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Fewer than 400

by Tod Massa 26. September 2014 19:43

On September 25, 2014, InsideHigherEd (and others) reported that cohort default rates had dipped slightly from 14.7% to 13.7%  representing 650,000+ defaulting individuals who entered repayment between October 1, 2010 and September 30, 2011.  On the surface, this is good news. However, we should be mindful that this decrease may quite possibly represent aggressive efforts to move individuals into Income-Based Repayment (IBR) or Pay As You Earn. So, while it is good that a smaller percentage of individuals are facing the legal difficulties associated with default, it does not mean all is well.

The bigger story is that USED "tweaked" the results. Some number of colleges were saved through the removal of "fewer than 400 borrowers" from the recordset. This had the effect of allowing a handful of colleges to avoid exceeding the default limit and thus losing access to Title IV aid.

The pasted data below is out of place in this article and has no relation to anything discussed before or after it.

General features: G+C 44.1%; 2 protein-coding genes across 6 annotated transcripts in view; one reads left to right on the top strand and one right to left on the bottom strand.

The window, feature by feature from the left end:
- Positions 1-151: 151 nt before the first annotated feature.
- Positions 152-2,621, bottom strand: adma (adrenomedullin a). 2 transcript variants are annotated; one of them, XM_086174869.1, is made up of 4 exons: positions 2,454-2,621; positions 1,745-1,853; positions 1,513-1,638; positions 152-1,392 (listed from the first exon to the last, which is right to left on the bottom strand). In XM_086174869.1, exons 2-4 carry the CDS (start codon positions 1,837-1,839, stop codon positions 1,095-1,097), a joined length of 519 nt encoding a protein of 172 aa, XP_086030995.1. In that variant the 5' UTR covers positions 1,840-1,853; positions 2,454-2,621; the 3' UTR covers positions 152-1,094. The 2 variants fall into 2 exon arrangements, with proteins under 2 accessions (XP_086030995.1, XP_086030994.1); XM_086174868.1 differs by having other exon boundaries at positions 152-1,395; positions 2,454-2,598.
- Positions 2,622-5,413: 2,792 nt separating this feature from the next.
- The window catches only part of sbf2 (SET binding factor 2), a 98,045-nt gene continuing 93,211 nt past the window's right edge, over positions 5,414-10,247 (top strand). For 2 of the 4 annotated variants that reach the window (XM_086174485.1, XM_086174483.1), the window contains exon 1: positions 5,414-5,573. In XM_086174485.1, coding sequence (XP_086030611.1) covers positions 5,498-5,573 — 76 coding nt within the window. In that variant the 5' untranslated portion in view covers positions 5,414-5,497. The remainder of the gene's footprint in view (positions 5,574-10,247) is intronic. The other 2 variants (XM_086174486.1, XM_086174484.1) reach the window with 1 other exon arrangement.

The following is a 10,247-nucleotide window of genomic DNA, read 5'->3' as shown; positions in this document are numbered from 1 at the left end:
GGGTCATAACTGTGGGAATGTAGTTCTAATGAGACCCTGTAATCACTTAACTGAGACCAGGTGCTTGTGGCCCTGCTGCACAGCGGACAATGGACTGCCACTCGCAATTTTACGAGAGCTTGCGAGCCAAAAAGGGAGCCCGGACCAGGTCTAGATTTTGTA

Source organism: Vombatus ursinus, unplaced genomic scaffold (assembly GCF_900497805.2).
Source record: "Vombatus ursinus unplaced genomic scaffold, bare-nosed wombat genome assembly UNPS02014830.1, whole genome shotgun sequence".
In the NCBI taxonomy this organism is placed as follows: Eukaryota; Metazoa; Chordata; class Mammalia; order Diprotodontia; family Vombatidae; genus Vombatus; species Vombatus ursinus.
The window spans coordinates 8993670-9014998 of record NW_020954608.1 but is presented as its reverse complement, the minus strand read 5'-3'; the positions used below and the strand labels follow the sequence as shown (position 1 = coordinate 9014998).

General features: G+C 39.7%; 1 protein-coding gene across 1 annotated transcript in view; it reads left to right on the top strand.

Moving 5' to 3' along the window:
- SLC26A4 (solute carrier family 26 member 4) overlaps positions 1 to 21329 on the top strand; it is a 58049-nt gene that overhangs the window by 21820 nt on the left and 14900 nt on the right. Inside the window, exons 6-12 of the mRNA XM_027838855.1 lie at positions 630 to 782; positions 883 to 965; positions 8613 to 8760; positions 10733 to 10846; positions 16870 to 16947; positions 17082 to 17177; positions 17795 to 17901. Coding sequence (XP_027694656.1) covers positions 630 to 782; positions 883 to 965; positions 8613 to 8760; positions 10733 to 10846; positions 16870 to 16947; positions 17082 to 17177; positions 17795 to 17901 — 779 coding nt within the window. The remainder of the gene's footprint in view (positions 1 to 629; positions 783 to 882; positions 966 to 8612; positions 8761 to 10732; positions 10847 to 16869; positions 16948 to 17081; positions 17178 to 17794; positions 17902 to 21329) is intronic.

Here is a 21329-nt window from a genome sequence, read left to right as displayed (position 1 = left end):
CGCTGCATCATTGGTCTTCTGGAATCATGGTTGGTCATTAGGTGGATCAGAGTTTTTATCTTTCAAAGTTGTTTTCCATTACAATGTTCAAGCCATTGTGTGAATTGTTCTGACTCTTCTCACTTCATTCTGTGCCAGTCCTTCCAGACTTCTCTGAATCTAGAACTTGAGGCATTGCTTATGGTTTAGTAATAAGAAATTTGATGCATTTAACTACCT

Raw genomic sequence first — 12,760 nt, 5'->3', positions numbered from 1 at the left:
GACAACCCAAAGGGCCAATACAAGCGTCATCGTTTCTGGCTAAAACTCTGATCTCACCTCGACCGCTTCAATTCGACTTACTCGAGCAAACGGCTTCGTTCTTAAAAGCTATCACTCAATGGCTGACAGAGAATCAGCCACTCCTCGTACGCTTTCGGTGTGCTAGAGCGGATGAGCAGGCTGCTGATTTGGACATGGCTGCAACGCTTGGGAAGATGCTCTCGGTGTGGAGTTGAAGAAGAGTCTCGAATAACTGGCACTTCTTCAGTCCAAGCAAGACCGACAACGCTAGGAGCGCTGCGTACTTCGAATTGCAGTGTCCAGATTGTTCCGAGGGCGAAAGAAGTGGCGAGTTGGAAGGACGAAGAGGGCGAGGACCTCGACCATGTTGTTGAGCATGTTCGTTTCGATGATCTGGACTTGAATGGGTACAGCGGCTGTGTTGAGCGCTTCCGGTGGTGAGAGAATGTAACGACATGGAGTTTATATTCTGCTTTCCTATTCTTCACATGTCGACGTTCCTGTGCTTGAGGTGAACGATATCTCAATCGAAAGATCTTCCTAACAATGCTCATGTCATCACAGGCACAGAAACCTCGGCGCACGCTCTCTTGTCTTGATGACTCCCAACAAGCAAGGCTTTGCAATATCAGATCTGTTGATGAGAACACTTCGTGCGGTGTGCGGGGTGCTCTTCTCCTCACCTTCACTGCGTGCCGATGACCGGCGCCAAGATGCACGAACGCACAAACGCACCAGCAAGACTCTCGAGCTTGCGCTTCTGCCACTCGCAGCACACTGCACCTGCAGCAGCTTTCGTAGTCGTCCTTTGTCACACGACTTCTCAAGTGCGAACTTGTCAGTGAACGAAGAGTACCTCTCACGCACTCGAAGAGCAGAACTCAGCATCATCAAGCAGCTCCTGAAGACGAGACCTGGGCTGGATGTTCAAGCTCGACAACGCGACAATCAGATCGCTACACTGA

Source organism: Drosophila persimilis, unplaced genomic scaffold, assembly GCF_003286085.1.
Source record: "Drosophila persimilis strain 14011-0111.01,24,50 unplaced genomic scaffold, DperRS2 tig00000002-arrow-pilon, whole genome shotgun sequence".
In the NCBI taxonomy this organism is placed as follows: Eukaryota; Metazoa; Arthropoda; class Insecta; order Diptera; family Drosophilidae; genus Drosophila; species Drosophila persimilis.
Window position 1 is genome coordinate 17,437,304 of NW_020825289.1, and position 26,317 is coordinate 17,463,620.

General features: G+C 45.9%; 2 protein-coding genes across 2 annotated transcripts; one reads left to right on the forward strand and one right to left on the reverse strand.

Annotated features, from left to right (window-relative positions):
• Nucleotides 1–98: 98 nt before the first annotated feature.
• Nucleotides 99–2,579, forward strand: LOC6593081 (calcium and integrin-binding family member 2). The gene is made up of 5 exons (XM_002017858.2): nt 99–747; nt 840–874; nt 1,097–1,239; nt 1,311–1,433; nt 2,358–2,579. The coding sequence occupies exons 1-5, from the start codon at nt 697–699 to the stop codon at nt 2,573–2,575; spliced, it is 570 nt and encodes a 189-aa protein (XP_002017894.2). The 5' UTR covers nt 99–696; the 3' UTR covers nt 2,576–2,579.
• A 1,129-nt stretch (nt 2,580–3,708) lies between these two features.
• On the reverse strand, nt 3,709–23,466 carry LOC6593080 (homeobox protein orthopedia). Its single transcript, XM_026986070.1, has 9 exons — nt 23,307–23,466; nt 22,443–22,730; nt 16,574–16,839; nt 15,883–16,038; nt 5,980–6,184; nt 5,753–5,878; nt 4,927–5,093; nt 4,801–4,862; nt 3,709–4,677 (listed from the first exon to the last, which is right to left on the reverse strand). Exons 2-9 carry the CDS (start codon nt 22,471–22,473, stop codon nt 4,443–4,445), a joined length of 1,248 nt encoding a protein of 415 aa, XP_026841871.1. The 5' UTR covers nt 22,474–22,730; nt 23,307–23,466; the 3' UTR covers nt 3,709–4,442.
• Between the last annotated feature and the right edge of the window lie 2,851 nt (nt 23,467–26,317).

This bothers me. 

Accountability is tough. It is made tougher when we randomly change the rules, especially to favor some entities over others. Clare McCann and Ben Miller explain the problems nicely.

I'm concerned about the effort it probably took to identify this is very small group of students. Not that I think they did this manually (that would really bother me), but that they ran a lot of models to get to this result. And even more importantly, did not use this as a standard to apply to all institutions. (If you haven't read the articles linked here, and you should, USED identified individuals who had multiple loans handled by multiple loan servicers, with at least one, but not all loans in default.) I would be fine with establishing this as a standard and using it across all institutions, but to just apply it to institutions on the cusp of default is troubling.

Some members of congress have begun to express concern. This is probably not what they intended with the law. It also reinforces concerns about the proposed ratings system. Will USED use such flexible non-transparent approaches with the ratings?

I think this reflects poorly on the Department, no matter how honorable the intent.

Jason Delisle has tried, seemingly unsuccessfully, to get people to pay attention to this chart. Basically, the cumulative default rate of students from two-year public colleges who enter repayment in the 2007 federal fiscal year has risen to 36.3%. This is probably of concern, even though it is of a smaller number of borrowers with smaller loans. Even if it is not an "actual problem" it can very easily and quickly become a "political problem."

 

 

 

 


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